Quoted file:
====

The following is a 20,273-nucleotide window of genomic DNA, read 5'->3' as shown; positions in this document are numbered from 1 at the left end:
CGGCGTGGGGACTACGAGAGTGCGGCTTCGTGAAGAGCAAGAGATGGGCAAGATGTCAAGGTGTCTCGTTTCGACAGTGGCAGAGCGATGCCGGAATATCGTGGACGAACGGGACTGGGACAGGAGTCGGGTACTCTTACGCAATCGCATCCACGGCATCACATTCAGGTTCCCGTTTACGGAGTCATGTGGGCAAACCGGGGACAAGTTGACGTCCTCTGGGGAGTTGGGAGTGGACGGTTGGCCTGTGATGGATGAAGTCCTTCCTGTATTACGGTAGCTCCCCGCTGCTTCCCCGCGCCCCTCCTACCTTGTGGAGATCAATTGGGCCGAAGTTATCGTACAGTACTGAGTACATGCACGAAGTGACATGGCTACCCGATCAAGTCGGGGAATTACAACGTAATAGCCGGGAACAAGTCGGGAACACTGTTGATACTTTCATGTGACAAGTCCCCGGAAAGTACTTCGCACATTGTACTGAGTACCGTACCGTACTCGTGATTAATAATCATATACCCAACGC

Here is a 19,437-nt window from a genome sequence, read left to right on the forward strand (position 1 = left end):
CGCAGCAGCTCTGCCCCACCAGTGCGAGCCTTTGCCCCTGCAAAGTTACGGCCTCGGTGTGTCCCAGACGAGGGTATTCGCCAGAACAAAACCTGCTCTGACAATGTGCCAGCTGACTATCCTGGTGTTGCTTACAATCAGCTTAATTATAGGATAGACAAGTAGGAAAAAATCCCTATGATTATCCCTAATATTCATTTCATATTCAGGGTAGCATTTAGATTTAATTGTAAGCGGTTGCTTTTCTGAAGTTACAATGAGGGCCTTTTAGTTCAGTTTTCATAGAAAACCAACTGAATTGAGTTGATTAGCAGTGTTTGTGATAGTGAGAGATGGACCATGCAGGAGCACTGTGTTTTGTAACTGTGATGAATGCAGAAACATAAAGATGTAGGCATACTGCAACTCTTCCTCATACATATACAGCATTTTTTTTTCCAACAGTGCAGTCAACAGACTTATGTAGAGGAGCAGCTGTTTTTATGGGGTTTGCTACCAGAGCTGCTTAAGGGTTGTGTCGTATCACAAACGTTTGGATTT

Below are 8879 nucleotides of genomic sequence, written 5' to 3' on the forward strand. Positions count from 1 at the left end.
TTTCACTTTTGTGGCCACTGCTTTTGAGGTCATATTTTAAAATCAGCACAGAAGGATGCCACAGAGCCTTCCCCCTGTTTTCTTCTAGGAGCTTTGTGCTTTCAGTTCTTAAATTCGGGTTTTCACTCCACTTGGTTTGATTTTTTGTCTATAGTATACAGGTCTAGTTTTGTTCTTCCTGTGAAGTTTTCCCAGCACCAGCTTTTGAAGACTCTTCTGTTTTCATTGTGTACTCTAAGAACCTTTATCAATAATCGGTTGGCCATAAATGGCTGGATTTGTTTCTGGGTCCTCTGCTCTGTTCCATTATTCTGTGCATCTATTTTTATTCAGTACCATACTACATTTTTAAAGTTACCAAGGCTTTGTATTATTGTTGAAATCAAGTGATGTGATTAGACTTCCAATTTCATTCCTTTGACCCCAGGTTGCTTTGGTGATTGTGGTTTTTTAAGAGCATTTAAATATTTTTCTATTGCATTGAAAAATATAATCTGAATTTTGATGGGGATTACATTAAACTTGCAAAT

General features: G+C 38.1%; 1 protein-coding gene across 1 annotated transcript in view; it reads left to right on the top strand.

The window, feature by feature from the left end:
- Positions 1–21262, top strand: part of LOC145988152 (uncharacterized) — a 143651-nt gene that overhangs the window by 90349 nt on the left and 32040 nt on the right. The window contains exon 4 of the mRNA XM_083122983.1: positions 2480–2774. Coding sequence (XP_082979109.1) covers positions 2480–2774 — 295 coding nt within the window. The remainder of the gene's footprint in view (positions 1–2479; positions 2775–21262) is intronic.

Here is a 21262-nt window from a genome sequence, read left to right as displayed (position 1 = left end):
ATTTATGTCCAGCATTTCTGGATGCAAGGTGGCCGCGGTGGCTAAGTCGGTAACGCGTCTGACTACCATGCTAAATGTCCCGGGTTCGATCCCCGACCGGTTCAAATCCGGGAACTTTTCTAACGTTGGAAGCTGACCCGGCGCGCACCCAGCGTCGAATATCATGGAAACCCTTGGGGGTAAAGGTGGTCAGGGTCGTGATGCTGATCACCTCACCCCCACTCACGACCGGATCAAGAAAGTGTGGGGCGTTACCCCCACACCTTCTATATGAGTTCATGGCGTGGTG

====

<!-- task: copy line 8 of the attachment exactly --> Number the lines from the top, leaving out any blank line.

The window, feature by feature from the left end: